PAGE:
You know what? It looks like there are people out there who really want iPads. Just 80 days after launching the 10 inch tablet running a slightly modified version of the iPhone operating system with a faster ARM-based processor, Apple has announced that 3-million iPads have been sold.

It’s no real surprise that sales are picking up despite the fact that there’s been ample time for everyone in America who wants an iPad to pick one up — because the tablet only recently went on sale overseas. Still, it looks like demand for the tablet remains pretty high.

Does this mean that the iPad and/or touch-friendly tablets with simplified user interfaces are here to stay? It’s really too early to tell. As Lee Mathews points out, the fact that a large number of people are buying something doesn’t mean it’s not a fad. In fact, that’s the very definition of a fad — the question is whether they’ll continue buying them for years to come or whether the iPad will be hot for a limited period of time before fading into oblivion. And we just don’t know the answer to that question yet.

As things stand, there are few things that the iPad can do that you can’t do with an iPhone — especially with a new iPhone shipping this week that will have the same processor and a similar screen resolution to the iPad. But a number of activities including surfing the web or watching videos are generally a lot more pleasant on a 10 inch display than a 3 to 4 inch screen. So I’m not entirely surprised to see people rushing out to buy devices that are essentially oversized smartphones.

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4 replies on “Apple: 3 million iPads sold in less than 3 months”

  1. How long does something have to sell before it moves beyond accusations of being a “fad”? Many naysayers still claim that the Nintendo Wii is a fad.

    Just as aggressive sales rates don’t dispel the notion of fad, neither does production levels that meet up with customer demand proof that it was a fad whose time has passed.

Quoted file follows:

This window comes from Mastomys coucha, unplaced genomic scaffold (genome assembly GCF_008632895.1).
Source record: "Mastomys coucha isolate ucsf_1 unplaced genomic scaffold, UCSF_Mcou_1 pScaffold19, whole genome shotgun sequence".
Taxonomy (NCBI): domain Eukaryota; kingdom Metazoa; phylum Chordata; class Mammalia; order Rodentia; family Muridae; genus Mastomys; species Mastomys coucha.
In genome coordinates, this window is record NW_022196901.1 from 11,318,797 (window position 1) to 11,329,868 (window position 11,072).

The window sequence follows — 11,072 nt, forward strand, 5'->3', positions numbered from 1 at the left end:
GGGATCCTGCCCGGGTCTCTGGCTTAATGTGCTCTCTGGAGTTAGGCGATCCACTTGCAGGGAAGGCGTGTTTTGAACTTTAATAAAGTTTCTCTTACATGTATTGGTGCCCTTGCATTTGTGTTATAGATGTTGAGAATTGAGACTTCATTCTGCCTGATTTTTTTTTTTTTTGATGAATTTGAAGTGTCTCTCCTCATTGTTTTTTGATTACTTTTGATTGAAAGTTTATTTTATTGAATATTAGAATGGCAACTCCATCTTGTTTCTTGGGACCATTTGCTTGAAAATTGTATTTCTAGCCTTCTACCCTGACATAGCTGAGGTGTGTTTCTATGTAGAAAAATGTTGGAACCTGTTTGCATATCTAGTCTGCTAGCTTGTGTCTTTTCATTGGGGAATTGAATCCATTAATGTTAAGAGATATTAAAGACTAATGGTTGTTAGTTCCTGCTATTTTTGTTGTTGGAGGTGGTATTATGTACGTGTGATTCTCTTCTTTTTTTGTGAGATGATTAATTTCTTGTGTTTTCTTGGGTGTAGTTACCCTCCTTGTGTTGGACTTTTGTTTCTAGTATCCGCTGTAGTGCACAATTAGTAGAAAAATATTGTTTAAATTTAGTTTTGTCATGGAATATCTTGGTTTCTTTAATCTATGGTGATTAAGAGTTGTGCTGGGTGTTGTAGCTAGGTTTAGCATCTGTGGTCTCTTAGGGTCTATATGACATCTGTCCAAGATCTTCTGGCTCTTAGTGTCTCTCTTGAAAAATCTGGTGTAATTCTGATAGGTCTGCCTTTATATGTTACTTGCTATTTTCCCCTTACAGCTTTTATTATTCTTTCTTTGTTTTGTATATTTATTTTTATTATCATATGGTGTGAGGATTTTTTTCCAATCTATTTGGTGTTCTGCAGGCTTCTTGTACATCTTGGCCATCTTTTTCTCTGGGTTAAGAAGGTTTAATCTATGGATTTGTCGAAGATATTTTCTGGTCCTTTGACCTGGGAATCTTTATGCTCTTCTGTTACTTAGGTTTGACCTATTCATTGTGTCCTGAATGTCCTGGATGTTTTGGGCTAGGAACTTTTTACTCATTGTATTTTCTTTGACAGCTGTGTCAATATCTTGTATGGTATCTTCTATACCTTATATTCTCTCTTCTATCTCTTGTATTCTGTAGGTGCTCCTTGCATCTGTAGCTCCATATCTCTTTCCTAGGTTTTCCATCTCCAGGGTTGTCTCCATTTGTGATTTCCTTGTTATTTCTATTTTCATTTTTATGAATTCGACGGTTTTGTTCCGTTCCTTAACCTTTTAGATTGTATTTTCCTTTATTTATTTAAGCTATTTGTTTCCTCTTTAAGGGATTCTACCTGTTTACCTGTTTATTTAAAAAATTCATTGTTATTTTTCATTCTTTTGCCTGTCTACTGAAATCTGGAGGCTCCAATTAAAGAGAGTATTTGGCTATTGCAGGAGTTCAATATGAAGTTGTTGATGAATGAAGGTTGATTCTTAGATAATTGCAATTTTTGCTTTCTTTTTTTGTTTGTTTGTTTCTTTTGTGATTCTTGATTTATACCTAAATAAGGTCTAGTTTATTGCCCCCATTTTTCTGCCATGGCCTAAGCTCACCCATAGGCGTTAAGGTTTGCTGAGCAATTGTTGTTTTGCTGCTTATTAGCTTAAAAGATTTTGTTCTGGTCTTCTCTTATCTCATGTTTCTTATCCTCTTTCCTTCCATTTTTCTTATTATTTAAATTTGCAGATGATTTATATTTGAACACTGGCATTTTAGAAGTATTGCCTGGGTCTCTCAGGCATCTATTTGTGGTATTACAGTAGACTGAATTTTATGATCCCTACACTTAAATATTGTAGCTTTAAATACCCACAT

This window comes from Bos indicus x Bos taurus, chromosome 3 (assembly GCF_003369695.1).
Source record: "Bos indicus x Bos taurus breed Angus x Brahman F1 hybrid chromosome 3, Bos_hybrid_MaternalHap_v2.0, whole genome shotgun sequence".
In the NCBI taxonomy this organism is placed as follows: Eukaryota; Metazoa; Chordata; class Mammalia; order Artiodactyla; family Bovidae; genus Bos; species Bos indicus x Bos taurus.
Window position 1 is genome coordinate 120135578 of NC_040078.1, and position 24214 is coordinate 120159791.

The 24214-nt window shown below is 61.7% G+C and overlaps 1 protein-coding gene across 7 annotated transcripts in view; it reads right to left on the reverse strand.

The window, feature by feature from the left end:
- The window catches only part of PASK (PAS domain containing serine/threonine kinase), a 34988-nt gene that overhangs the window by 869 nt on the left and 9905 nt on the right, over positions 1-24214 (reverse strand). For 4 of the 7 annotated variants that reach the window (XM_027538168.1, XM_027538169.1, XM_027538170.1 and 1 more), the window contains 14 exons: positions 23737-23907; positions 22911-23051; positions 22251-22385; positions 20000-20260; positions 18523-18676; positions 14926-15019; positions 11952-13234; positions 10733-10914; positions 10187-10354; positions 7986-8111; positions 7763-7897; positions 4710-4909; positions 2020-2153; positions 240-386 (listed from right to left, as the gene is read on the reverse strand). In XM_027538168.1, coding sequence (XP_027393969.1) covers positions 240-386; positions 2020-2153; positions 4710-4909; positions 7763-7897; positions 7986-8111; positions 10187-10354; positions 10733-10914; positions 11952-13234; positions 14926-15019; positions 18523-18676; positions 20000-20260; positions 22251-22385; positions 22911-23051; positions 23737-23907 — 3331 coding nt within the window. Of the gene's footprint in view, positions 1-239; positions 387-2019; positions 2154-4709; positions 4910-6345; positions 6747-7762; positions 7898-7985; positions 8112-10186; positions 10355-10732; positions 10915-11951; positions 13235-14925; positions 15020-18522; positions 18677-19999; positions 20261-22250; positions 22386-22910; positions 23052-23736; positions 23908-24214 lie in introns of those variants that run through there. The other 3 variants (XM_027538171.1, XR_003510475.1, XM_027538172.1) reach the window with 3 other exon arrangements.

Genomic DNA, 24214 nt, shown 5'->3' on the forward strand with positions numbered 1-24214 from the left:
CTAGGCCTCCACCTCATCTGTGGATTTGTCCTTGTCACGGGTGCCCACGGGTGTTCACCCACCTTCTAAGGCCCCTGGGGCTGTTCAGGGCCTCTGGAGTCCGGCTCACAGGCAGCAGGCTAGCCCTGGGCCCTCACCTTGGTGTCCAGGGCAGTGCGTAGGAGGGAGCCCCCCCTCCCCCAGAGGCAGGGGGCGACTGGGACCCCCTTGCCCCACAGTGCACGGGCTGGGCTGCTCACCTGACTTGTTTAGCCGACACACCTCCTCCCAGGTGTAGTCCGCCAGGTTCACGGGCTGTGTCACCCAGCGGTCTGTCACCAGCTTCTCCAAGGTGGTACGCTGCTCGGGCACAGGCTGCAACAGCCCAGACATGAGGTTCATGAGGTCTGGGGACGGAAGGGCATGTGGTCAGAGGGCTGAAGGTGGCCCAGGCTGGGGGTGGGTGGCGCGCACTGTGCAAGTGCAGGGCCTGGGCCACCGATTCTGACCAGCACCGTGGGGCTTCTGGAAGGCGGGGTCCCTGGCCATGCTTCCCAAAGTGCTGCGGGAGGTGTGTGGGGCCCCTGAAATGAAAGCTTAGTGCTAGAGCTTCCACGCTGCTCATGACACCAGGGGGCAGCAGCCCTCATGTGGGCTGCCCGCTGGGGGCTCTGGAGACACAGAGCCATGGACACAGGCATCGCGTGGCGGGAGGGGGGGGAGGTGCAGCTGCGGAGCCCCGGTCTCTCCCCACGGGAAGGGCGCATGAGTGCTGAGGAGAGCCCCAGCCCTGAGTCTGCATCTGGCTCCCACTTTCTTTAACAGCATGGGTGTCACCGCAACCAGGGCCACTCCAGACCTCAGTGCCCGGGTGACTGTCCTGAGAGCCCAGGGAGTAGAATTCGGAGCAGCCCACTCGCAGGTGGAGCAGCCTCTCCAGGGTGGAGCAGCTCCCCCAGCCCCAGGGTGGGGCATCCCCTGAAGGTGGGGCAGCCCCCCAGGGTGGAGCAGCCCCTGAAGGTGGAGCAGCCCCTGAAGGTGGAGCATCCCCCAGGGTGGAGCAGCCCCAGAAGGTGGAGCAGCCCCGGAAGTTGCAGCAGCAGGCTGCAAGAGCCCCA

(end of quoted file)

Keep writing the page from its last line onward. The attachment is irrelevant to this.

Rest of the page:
In the end all this talk about the iPad being a fad is nothing more than attempts to spin sales figures to line up with a preconceived negative opinion. If that is not true, what purpose is served by tagging something as being a “fad”?

  2. Touch pads passed that “Yeah, that seems useful” test a long time ago.

    When Yeoman Janice Rand, walked up to Captain Kirk in 1966 with what appeared to be a “computerized” logbook about a billion nerds nodded thinking “Sure in the future we won’t sign ‘paper forms’, it will all be on tiny computers”. And now those nerds in 1966 who are now in their 50s and making it come true. But the form factor and the idea of an ‘electronic slate’ is just obvious. If slates, scrolls, paper pages all worked for 5000 years the so will the electronic equivalent.

    Will iPad be that device? Maybe not. But it is the first working model that is the glimmer of a proof of the concept being possible. In ten, or fifteen years the concept will be perfected and then we’ll all have tackle the trying to put computers in our heads.

  3. I’d say that it’s too early to say whether the iPad is a fad or not… But I personally don’t believe that it is. It’s a form factor that people are very familiar with and it’s easier for non-technical people to grasp how to use touch as input and become familiar with it. Also, the ‘weaknesses’ of iOS that keep it from being truly friendly to tech-savvy people also make it dead simple for the non-tech savvy to manage, which may be the true secret of the devices success…

    But time will tell.

  4. And if the press release about Write Pad 4 is correct, it may be a useful as a note-taker along with a stylus (because writing with your finger is silly).

    I’ve played with one in the store and its a marvel, and everyone that I know that has one loves it. My one complaint about smartphones and PDAs has always been screen size.

    I’d love there to be better options, but I have yet to see an Android or Windows demo that seems to work as well as the iPad OS. The OS has always been the secret of the iPhone’s success, so I don’t see why that shouldn’t carry over to the iPad.

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